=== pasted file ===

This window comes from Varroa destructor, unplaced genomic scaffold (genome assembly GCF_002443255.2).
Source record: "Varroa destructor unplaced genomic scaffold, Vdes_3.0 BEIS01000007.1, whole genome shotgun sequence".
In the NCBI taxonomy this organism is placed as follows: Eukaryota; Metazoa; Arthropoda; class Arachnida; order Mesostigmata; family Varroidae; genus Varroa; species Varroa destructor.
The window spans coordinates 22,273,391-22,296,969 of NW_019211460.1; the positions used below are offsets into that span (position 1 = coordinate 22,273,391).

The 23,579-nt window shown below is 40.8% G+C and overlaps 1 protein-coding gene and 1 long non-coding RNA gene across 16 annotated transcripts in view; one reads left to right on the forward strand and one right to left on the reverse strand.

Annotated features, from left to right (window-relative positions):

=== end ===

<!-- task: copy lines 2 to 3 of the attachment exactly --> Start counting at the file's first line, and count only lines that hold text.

Source record: "Varroa destructor unplaced genomic scaffold, Vdes_3.0 BEIS01000007.1, whole genome shotgun sequence".
In the NCBI taxonomy this organism is placed as follows: Eukaryota; Metazoa; Arthropoda; class Arachnida; order Mesostigmata; family Varroidae; genus Varroa; species Varroa destructor.